Published August 31st, 2019 at 12:15 PM3 minute read
By Kevin Collison
In the wake of last First Friday’s tragic shooting, organizers want to calm the event closer to its roots as a celebration of the Crossroads art scene, not the loud, crowded street party it’s become in recent years.
The Crossroads Community Association announced Friday that next week’s First Friday temporarily will ban food trucks within the festival permit boundaries, street closings and sidewalk vendors while the organization seeks a longer term solution.
“We’re going to try to calm it down a bit, although we can’t get it all the way back to where it was,” said Jeff Owens, association vice president.
“I can’t imagine we’ll have nearly the density we have now,” said Suzie Aron, one of the Crossroads most familiar figures. “We don’t want it to be a street festival.”
Last First Friday, Aug. 2, Erin Langhofer, a 25 year-old therapist from Overland Park, was killed by a stray bullet fired during a street fight a block away at 18th and Walnut. She was waiting at a food truck with her boyfriend when she was mortally wounded.
The random killing stunned organizers and participants at an event that has grown from a cozy, Friday night open house tour of art galleries in the Freight House District to become a street party drawing thousands to a large swath of the Crossroads.
A celebration of Langhofer’s life is scheduled for next week’s First Friday at the Church of the Resurrection Downtown at 1601 Grand from 6- to 7:30 p.m.
Mayor Quinton Lucas posted a Tweet Friday saying he plans to attend next week’s event.
“I will first be at the @rezdowntown community event and encourage you to attend,” Lucas posted.
“I also will make sure I support artists, restaurants, and businesses that make the Crossroads area and the First Fridays tradition special.”
Aron, who also is a vice president at the Crossroads Association, said Langhofer’s murder shocked and saddened everyone.
“Over 20 years, we never had a fight and there was no danger,” she said.
But Aron added the First Friday atmosphere, at least later in the night, had begun changing this summer.
“We started hearing about experiences being shared by employees getting off work and being hassled going to their cars at 11 or 12 at night,” she said, adding there were complaints of loud music and open drinking on the sidewalks.
At meeting hosted by the Crossroads Community Association a week ago, about 150 people broke into 10 groups and were asked to make suggestions about the future of First Fridays.
“Many of them wanted to return to art,” Aron said. “They didn’t want a drunken street party, that was the biggest theme.
“It was a response to the whole thing getting out of control, there was no way to monitor it all.”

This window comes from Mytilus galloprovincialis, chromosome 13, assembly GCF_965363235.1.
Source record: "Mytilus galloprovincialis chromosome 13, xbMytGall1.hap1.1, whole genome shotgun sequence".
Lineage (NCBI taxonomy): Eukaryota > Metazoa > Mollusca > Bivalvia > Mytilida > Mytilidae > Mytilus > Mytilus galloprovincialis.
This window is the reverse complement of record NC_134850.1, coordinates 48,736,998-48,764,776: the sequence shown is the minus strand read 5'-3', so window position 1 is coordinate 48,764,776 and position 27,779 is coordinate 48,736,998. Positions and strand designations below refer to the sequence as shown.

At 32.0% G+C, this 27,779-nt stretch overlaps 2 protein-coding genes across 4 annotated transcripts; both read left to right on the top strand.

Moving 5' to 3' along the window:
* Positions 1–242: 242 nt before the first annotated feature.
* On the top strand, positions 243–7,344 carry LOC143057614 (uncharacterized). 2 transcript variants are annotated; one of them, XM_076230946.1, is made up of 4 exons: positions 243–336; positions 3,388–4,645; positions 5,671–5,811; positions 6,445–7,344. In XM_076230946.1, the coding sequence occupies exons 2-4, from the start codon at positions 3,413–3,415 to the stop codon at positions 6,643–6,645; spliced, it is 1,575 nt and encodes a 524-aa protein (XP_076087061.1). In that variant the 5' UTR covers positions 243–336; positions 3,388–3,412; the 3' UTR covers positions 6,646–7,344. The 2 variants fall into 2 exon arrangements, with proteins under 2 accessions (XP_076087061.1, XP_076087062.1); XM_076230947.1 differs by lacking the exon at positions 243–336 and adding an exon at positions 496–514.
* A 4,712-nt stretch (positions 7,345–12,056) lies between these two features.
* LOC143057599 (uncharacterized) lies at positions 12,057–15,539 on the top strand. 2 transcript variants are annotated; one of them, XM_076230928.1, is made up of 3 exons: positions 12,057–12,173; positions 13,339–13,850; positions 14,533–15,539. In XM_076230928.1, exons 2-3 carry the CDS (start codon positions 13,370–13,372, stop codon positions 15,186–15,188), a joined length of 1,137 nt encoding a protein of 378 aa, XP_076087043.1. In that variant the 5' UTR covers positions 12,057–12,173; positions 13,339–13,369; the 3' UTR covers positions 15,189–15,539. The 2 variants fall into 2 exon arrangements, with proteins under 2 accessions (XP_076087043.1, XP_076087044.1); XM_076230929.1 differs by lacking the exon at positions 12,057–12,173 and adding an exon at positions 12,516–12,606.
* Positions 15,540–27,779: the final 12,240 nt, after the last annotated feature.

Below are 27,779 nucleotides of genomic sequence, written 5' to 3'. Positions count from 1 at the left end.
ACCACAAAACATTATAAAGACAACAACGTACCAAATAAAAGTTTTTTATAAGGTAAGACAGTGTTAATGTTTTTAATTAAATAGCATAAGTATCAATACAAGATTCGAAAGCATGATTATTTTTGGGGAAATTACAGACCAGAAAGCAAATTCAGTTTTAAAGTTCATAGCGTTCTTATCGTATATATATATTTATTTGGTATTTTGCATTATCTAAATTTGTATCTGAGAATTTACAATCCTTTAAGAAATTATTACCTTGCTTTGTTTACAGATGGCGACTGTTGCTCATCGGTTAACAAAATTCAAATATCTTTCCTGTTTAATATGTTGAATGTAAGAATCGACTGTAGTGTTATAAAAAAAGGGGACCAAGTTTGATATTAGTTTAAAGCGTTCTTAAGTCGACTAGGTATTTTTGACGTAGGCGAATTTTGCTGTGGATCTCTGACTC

The association leaders also said their organization had not received the support they would have liked from the city.
Laws against open drinking weren’t being enforced and the police department was not engaged helping with security.
“The policing has always not been where it should be,” Owens said. “They’ve engaged recently and will be teaming up with our off-duty officers.”
Moving beyond September, Owens said the anticipated First Friday revamp calls for fewer food trucks, fewer closed streets and the event shutting down at 9 p.m. with everyone gone by 10 p.m.
There will be no alcohol or amplified music as well.
“The whole goal is to make it a fun, cool event and calm the drinking down and stop the late night stuff,” he said.
Aron also said the growth of First Fridays had become an increasing financial burden on her association of property and business owners.
“This isn’t what we want for our neighborhood and we can’t afford it,” she said. “It cost so much money to handle the dense crowds, we have been spending a lot for security and trash cleanup.”
Aron said the Crossroads Community Association intends to revive an effort to create a community improvement district to help fund security, maintenance and improvements in the area.
A petition drive needed to establish a CID is expected to be started soon. It would require the support of a majority of property and business owners to establish the sales and property tax surcharges often required to fund it.
An effort a few years ago to establish a CID stalled because owners already were being asked to financially support the transportation development district required to fund the downtown streetcar.
“What’s different now is the streetcar has helped people earn more money and maybe they can use some it for the improvement district,” Aron said.